Copyright 2007 American Medical Association. All Rights Reserved. Applicable FARS/DFARS Restrictions Apply to Government Use.2007
Let's face it. The price we surgeons pay is not just economic. That's what we mostly complain about. That's what you hear about, read about. But it's harder than that. Much harder. The real price is often physiologic and emotional. It goes to the human soul. I was 64 years old in 1990 when it hit me. I had been in surgery for 45 years, beginning as an operating room corpsperson, an operating room technician, in the US Navy in World War II. I used to boast about caring for war casualties; I must have been stuck by needles a thousand times. Nothing could hurt me. I was immune. I recall it was a Thursday, Thursday of a Labor Day weekend, and I wanted to get away early. I was driving north beyond the Golden Gate Bridge to spend the long weekend with my family at Lake Tahoe when the California Highway Patrol pulled me over and ticketed me for illegally driving in the commute lane. As I drove on afterward, having inconsolably and ineffectually exhausted all my excuses with the officer, I wondered if perhaps I was losing it. It was not like me to make such a stupid mistake, having traveled this same road hundreds of times. I had been inordinately tired for 3 months, I noted. But I had taken on night-and-day emergency department calls at 2 hospitals to defray the horrendous college tuition for 5 children. So what if I’d lost a little weight, couldn't sleep at night, and had no appetite. Fatigue is an episodic way of life with surgeons. Being tired was nothing new; it comes and goes with the territory. I had also noted a dark dysuria at times, mostly after my tennis game at a new club I had joined. So I ignored it; thought it was dehydration.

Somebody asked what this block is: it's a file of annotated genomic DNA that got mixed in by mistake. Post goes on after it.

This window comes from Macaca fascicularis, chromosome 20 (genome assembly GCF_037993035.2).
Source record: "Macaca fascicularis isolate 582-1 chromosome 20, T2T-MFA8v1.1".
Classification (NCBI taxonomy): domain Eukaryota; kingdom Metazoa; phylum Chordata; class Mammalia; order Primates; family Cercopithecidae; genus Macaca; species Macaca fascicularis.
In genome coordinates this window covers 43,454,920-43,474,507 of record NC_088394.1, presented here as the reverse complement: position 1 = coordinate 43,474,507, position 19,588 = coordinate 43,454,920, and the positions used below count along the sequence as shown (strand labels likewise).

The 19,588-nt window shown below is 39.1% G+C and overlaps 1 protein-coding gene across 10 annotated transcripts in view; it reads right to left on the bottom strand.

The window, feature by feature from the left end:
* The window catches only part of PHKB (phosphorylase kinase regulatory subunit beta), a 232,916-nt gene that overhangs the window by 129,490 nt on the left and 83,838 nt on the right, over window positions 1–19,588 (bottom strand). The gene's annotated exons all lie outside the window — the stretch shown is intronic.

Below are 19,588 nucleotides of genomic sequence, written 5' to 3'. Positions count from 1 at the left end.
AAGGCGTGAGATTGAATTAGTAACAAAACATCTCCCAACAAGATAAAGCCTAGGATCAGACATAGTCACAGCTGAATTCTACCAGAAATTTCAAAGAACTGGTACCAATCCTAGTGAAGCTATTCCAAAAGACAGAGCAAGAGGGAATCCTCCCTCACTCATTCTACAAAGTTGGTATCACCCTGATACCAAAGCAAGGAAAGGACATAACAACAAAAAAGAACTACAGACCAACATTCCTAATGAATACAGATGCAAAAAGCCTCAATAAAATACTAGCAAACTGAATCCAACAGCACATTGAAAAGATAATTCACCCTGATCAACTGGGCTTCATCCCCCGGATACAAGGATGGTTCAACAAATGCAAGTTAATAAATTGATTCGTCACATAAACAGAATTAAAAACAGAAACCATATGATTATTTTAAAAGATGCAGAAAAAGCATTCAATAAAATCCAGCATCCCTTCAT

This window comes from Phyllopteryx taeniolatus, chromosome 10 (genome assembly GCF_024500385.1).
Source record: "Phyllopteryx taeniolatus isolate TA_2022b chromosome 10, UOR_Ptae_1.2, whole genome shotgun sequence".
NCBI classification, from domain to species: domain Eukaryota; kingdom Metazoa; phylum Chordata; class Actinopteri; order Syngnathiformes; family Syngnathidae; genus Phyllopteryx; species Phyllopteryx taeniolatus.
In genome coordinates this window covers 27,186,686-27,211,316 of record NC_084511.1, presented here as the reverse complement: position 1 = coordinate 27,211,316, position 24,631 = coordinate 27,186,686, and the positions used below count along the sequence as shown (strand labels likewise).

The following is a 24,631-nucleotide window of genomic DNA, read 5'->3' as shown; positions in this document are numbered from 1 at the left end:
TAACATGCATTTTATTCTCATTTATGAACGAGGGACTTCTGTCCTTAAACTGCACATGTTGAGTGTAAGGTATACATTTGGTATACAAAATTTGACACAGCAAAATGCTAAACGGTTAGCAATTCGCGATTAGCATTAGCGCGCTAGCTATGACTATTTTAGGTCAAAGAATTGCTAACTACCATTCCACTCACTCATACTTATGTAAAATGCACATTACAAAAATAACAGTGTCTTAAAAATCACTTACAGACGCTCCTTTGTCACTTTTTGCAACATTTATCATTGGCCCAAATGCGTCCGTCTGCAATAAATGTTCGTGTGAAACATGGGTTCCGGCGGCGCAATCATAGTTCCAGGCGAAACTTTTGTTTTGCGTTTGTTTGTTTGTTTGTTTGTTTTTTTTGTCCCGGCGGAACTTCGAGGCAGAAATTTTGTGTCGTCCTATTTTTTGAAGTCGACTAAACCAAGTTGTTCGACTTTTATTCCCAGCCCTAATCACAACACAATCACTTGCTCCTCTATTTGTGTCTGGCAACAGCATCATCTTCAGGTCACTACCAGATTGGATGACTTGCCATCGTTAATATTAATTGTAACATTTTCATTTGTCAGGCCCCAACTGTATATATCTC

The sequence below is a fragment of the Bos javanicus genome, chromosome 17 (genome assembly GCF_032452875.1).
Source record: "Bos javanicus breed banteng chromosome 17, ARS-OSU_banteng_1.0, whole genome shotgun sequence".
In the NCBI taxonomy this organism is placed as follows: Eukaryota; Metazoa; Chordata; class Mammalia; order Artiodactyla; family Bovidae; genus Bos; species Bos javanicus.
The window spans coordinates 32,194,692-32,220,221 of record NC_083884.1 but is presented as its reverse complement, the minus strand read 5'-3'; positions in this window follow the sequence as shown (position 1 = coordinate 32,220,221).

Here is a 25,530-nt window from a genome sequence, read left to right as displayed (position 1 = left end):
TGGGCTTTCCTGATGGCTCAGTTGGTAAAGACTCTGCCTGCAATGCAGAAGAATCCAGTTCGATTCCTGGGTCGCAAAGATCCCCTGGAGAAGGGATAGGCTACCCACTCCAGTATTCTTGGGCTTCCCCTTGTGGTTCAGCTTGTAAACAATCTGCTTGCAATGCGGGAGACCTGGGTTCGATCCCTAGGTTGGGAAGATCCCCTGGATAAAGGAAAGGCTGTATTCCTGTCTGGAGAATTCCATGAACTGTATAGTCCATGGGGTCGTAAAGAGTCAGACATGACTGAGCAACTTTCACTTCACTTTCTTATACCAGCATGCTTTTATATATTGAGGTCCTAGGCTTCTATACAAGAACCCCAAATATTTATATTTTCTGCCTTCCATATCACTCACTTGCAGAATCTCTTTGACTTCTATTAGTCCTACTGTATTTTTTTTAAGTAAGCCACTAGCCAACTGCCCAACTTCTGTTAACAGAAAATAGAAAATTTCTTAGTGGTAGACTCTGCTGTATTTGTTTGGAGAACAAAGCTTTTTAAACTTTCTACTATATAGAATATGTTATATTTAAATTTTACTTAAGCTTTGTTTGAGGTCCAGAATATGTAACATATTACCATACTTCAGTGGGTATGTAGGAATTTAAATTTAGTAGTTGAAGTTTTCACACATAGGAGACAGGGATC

Neely JC. Life Depends Upon the Liver. Arch Surg. 2007;142(6):503-504. doi:10.1001/archsurg.142.6.503